For heterogeneous fp32 applications, Kaveri should outperform Haswell GT2 and Ivy Bridge.  Haswell GT3e will again be a strong contender on Windows given the extremely capable Haswell CPU cores and Iris Pro graphics.  Intel's GPUs  do not currently support OpenCL under Linux, but a driver is being worked on.  Thus, on Linux, Kaveri will simply win out on fp32 heterogeneous applications. However, even on Windows Haswell GT3e will get strong competiton from Kaveri.  While AMD has advantages such as excellent GCN architecture and HSA software stack (when ready) enabling many more applications to take advantage of GPU, Iris Pro will have the eDRAM to potentially provide much improved bandwidth and the backing of strong CPU cores.

I hope I have provided a fair overview of the FP capabilities of each platform. Application performance will of course depend on many more factors. Your questions and comments are welcome.

POST A COMMENT

102 Comments

View All Comments

  • Death666Angel - Wednesday, January 22, 2014 - link

    What 4 channel DDR4 interface? Reply
  • TeXWiller - Wednesday, January 22, 2014 - link

    The memory interface of the Haswell-E. Reply
  • BMNify - Wednesday, January 22, 2014 - link

    that's interesting and combined with is these latest phoronix tests for variable TDP testing http://openbenchmarking.org/embed.php?i=1401184-PL... and the related RAM speed tests http://openbenchmarking.org/embed.php?i=1401184-PL... it looks very odd they didn't add more bandwidth to feed both cpu and gfx on their best desktop kaveri APU's Reply
  • BMNify - Thursday, January 23, 2014 - link

    AMD Kaveri OpenCL Compared To Radeon & GeForce GPUs On Linux

    Published on 23 January 2014
    http://www.phoronix.com/scan.php?page=article&... doesn't look to good ether
    http://openbenchmarking.org/embed.php?i=1401193-PL...
    Reply
  • lmcd - Friday, January 24, 2014 - link

    "On Linux" Reply
  • BMNify - Friday, January 24, 2014 - link

    yeah , that kernel thing that runs on all the 1.81 billion mobile phone sales for all of 2013 not counting all of the other android devices today OC. Reply
  • BMNify - Friday, January 24, 2014 - link

    and you are aware that the AMD linux Radeon closed source driver as used here is considered to be on par with the windows driver as they use the same code base, and did you forget that kaveri and it's little slower brothers are supposed to be found in the mobile android devices running that kernel etc some day if they manage to get actual orders there to offset their lower windows PC sales today. Reply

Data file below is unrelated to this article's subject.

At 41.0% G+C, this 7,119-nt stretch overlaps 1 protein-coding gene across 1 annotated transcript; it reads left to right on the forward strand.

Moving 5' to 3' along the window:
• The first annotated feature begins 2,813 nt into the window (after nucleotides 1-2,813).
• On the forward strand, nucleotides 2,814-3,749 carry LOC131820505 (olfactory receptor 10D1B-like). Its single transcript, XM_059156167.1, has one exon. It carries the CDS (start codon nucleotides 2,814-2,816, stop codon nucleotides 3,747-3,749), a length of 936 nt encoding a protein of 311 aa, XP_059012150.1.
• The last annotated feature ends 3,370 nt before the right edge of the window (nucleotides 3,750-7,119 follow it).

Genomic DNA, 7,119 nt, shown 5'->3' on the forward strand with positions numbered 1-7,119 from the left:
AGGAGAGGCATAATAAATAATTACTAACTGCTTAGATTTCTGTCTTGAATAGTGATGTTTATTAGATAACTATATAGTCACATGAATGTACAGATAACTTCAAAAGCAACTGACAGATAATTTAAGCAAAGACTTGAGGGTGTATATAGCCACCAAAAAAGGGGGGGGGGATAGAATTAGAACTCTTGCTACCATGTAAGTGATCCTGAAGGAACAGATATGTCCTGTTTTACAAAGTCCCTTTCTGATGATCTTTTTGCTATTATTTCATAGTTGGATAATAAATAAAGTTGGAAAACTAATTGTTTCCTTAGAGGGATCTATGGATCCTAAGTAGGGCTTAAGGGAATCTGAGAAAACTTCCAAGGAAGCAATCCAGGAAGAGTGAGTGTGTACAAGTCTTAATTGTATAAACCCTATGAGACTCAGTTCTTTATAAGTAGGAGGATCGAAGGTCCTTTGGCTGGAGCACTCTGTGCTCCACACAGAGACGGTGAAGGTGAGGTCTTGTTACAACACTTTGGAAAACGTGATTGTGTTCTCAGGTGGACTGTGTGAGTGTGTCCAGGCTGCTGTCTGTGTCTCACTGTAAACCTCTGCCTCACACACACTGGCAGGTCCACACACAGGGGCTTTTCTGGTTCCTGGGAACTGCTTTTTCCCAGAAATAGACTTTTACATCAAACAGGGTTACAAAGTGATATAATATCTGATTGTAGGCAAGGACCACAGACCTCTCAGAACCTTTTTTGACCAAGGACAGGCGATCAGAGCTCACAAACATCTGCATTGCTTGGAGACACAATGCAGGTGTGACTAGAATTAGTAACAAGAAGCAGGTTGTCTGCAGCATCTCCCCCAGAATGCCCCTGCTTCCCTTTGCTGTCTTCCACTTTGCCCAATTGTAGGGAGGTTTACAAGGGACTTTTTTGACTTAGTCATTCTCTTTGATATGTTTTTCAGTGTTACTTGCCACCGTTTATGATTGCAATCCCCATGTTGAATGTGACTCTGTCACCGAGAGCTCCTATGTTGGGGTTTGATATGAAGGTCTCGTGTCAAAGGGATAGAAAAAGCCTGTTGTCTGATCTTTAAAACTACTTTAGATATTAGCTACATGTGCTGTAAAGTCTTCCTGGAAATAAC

• moozoo - Wednesday, January 22, 2014 - link

    Thank you for this article.

    The reason the Intel GPU's don't have fp64 under opencl is because the math instruction that includes intrinsics and division doesn't support fp64. see page 134 of Intel Open Source Graphics Programmer's Reference Manual for the 2013 Intel Core Processor Family...: Volume 2b.

    From what I can tell GPU's have a larger number of intrinsics with greater numerical accuracy than AVX. Intel isn't correcting this until AVX-512 (see chapter 7.2 of the "Intel Architecture Instruction Set Extensions Programming Reference" and note the "less than 2^-23 relative error). I believe the normal accuracy is 2^-14.
    AVX does not have a native fp64 rsqrt.
    The native log and exp for Hawaii is precise to 1 ULP (http://semiaccurate.com/2013/10/23/long-look-amds-...

    The Intel OpenCL will not generate AVX2 FMA instructions.
    http://software.intel.com/en-us/forums/topic/40116...
    I assume the native AVX2 FMA is not compliant with Opencl requirements in someway.

    There may be a Workstation version of Kaveri on the way. This might have a better fp64:fp32 ratio than 1:16 (http://semiaccurate.com/2013/06/18/a-glimpse-of-fu...
    Reply
  • kantian - Thursday, January 23, 2014 - link

    Why don't you specify that CPU fpu64 numbers of Intel are for AVX2 instructions, but not for AVX? In this way you give unjust performance advantage to Intel! Intel CPU fpu64 has about 2x performance advantage over AMD fpu64 only with AVX2 instructions. That's why, your following statement seems quite untrue:

    "As a comparison point, one core in Haswell has the same floating point performance per cycle as two modules (or four cores) in Steamroller."
    Reply
  • kantian - Thursday, January 23, 2014 - link

    You can look at the following chart - http://images.hardwarecanucks.com/image//skymtl/CP... for some comparison numbers and examples. As you can see the FPU (VP8) results of the Haswell i3-4330 are about 2x than that of Kaveri A10-7850k. However the older FPU Ivy Bridge i3-3225 results are similar to that of A10-7850k. That's because the new Haswell processors have AVX2 instructions, but not the Ivy Bridge ones. You can also see that, if you compare the VP8 i7-4770K results to i7-3770K ones. That's why, i7-4770 has twice more performance than i7-3770K. Reply

Log in

Don't have an account? Sign up now